I sighed, staring up at the house I grew up in. It had been years since I had been here, but the memories never faded. I should have felt sad. Maybe even angry.
Instead I just felt empty.
Loneliness had become a constant in my life. It was familiar. I had learned at a young age to keep everyone at a distance and hide myself behind a crooked smile. Now that my mother was dead and buried, all that was left of her was this house.
And the dark memories that came with it.
The structure in front of me wasn't much to look at - the porch was in desperate need of repair as it sagged slightly on the right side and the shutters were barely hanging. My sister had moved in to attempt to help my mother out after she found out she was sick, but now she was engaged and of course, can't be bothered to keep the house when her new fiancé lived across the nation. While I didn't feel particularly overjoyed by learning that the house was being signed over to me, it was a free place to live. The only stipulation had been to allow my sister's best friend to continue to live in the apartment above the garage.
The only issue with this scenario was seeing him again.
I sighed to myself, trekking up the old creaky steps to the front door. Goosebumps flooded over my arms as I walked over the old worn floor, my nose wrinkling at the sad attempt my sister had made to repaint the walls. I had remembered them being a dark green color, though now, a sickly yellow color stared back at me. I assumed it was in attempt to 'cheer up the place' or something equally pointless. I didn't care about the cosmetics of the house, just that it was functional. This was meant to be my new beginning.
I took a mental inventory of the furniture that was left behind. Most of it was nice, probably replacements my sister's fiancée had put in to make the place more comfortable for his bride-to-be while he couldn't be with her. Even though they weren't the couches and tables I would have chosen, it was less I had to worry about. I assumed they didn't take it all with them more for the lack of room in their new home together versus leaving it behind as a generous gesture for me.
I jumped at the words, but the familiar voice caught me off guard. When I look over my shoulder, I saw Jamie watching me with the same adoring smile he had the first time I met him. His eyes darkened in a way that made my breath hitch in my throat and that lopsided smile made the goosebumps rise on my arms again.
"Jamie... hi." I said breathlessly. Today I wore a pair of faded old jeans and a plain gray baggy shirt. I hadn't even taken a shower. I did not expect to see him today. Hell, I didn't expect to see him at all. I inwardly smacked myself for not attempting to look a little less homeless.
"Your sister told me you were coming today." Jamie stated, pointing out what I was obviously thinking to myself. "I have the keys to the place and she wanted me to show you how to set the security alarm."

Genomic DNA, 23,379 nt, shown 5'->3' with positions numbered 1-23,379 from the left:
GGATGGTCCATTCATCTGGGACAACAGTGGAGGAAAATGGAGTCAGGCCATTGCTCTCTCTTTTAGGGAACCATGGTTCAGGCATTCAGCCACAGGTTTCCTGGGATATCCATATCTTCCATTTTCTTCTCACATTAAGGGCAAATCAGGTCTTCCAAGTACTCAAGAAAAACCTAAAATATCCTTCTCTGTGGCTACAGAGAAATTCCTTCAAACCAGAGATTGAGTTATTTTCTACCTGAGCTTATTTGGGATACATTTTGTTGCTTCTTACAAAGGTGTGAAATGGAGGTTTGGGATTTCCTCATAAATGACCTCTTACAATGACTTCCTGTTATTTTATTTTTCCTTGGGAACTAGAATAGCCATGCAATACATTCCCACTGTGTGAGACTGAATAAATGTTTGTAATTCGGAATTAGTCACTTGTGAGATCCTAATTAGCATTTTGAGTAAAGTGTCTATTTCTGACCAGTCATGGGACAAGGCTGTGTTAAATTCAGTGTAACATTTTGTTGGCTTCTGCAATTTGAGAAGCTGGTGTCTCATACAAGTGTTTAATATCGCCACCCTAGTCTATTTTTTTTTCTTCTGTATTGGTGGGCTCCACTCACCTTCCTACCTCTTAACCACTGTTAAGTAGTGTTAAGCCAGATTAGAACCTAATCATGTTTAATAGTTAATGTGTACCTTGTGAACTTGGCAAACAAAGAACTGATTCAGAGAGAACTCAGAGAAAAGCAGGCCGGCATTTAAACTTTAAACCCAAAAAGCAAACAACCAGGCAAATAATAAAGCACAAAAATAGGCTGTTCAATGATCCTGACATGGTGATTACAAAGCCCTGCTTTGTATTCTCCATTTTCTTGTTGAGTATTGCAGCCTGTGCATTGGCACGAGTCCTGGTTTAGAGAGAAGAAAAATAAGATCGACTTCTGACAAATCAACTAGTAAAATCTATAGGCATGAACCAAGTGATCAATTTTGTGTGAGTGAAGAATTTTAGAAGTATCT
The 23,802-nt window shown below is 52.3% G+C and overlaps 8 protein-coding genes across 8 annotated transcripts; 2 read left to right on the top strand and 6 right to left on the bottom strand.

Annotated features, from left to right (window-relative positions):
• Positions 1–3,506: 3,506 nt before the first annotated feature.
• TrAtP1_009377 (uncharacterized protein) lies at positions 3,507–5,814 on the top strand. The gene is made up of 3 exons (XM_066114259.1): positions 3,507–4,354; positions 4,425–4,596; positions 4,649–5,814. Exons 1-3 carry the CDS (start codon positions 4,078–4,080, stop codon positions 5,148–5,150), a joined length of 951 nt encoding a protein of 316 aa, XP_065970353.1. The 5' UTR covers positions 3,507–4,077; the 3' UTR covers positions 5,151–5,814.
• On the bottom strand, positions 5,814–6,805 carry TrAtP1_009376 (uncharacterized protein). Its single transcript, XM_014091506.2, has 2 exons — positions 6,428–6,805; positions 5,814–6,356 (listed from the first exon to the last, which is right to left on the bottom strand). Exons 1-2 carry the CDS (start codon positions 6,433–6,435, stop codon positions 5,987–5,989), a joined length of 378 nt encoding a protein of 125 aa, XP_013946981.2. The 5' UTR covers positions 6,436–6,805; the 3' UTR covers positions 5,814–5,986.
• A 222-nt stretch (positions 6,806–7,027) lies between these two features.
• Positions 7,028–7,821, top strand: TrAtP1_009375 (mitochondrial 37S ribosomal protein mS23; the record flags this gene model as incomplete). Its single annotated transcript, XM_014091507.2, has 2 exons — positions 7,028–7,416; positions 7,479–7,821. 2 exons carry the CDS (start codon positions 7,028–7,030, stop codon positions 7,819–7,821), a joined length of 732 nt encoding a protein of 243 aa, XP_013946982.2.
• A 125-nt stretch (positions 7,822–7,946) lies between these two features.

"Ah.." I had to admit, I felt foolish for thinking that my sister would just tape a key to the bottom of the doormat and leave a note for me about the alarm. It's what I would have done. Then again, my sister had never been one to avoid social norms like me.
I always had a quick get away planned. My sister never had a need to pack up and leave in a hurry.
"You look good."
"Thanks for the key." I said simply, slipping on my well practiced smile. "Tell Roxie thanks for the place."
"Will do." Jamie scratched the back of his head awkwardly, as if he wasn't expecting our reunion to go quite this way. "Do you wanna grab some lunch? There's a really great-"
"Jamie. You don't have to make sure I settle in and be that guy." I said quickly, shaking my head at him. A little voice in the back of my head screamed to push him out, to cut ties before things got messy.
This way, he wouldn't be a casualty when I had to leave. I knew leaving at some point wouldn't be an if but a when. I never knew how long I had to settle at a place before my dad caught wind of where I was and came to 'check up on me'. And usually, he brought friends.
The look on Jamie's face told me he couldn't understand my attitude, but the smile plastered on my face seemed to confuse him enough not to push. Instead, he grabbed my arm gently, as if I were porcelain. I wanted to shake him off, to tell him to get his hands off me, but for some reason the heat radiating off his skin made me melt.
"That guy?" He asked softly, shaking his head at me. "Why do you always act like I have some ulterior motive to be a decent guy?"
The Jamie from my memories was a decent guy. Almost too decent. He was a rare gem of a person - and I didn't see much kindness in my life. Jamie was the type of guy who would volunteer at soup kitchens and help clean the gutters for all the little old ladies in the neighborhood. I was the girl that stumbled home just before the sun came up and had her drivers license revoked a month after getting it.
I shook my head, pulling away from him and walking toward the stairs that lead to the bedrooms. I hadn't willingly chosen to be this way. I had taken what had been thrown at me and made it tolerable. I was a survivor and surviving is what I would continue to do. Nothing could be done to save me and there was no point in trying. It was way too late for Jamie to change the past, to save the little girl I once had been. There was no way out for that little girl he once knew.
I remembered Jamie pushing me on the swings in the back yard, and kissing him for the first time. I remembered sneaking out of my bedroom window to sneak to his bedroom so he could hold me while I cried when my father had his thug friends rough me up or when my mom told me I was an embarrassment.
Now that little girl was gone and I stood in her place; tattooed and dirty.
"Lock up on your way out, will you? Just leave the key under the mat."